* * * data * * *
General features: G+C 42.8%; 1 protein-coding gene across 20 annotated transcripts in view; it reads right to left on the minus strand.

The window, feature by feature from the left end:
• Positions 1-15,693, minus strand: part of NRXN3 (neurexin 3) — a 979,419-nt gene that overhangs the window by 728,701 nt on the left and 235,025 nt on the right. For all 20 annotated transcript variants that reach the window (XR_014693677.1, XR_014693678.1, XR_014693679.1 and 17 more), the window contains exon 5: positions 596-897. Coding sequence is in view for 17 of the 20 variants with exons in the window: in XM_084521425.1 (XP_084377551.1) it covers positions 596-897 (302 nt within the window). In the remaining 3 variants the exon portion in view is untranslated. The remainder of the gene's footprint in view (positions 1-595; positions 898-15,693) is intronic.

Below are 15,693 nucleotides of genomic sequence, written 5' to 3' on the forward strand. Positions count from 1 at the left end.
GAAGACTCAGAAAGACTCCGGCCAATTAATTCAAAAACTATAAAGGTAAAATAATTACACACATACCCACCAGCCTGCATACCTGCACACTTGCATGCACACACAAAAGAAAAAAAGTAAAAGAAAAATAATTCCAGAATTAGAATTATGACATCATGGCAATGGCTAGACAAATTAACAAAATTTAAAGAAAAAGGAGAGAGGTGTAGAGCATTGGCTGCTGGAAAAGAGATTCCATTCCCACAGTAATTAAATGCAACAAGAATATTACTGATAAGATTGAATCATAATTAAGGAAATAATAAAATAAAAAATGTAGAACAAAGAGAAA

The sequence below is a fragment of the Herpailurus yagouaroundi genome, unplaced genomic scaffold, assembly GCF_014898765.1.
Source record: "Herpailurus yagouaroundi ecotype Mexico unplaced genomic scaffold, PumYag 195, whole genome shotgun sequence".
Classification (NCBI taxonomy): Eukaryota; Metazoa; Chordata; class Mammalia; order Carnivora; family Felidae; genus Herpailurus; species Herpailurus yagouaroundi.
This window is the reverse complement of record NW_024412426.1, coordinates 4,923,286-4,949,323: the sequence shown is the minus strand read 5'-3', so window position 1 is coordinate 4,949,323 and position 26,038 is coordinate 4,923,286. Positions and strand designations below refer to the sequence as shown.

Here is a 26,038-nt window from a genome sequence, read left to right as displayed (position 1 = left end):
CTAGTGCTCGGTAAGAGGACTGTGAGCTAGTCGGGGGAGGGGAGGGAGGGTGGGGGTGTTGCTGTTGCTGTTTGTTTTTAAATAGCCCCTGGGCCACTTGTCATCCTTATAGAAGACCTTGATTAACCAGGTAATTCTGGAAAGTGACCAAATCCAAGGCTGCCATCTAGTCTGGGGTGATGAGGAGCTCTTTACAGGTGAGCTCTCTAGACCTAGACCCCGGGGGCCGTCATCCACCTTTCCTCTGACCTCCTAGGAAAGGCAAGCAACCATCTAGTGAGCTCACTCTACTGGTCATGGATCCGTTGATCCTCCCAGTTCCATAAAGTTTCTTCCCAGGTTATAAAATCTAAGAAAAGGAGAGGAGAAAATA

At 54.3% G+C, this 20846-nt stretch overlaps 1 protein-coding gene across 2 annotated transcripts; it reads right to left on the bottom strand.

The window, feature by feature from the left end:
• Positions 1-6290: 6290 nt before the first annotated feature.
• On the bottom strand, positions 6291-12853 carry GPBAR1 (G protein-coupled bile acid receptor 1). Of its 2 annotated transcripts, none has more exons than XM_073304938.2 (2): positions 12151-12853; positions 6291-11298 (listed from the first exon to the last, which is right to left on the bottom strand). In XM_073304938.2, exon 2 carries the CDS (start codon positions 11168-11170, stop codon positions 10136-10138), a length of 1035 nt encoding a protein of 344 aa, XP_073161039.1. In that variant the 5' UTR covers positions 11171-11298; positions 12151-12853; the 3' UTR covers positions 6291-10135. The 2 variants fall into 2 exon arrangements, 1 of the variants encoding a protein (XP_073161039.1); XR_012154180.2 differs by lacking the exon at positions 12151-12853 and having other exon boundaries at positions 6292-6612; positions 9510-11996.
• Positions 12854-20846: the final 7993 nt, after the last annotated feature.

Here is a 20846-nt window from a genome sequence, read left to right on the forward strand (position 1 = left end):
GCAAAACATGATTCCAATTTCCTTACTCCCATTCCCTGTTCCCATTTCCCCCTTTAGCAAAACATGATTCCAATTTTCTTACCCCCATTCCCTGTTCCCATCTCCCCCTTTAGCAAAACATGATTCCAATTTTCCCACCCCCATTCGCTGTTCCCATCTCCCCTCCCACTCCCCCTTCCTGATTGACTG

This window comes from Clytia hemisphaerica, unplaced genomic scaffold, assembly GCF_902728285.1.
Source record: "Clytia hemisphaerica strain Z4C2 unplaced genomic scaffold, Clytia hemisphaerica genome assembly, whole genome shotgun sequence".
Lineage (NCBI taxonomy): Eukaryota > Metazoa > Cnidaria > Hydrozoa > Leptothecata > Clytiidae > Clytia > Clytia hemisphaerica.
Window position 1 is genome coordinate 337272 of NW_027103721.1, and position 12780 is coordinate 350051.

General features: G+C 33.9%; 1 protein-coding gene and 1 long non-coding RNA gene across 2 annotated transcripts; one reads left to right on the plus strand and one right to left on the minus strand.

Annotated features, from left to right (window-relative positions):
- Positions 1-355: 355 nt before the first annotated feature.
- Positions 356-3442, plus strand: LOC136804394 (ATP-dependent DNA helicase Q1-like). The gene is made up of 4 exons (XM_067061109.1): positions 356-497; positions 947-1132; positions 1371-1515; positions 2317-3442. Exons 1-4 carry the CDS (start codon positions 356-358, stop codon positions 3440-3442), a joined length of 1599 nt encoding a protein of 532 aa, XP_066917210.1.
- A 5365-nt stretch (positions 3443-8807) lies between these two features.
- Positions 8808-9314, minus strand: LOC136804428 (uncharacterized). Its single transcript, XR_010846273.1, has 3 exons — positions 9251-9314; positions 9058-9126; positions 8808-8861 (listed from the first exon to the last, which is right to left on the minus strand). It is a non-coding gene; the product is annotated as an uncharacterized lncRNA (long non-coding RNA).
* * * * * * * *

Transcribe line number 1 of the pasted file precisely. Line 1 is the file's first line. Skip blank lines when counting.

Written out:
General features: G+C 42.8%; 1 protein-coding gene across 20 annotated transcripts in view; it reads right to left on the minus strand.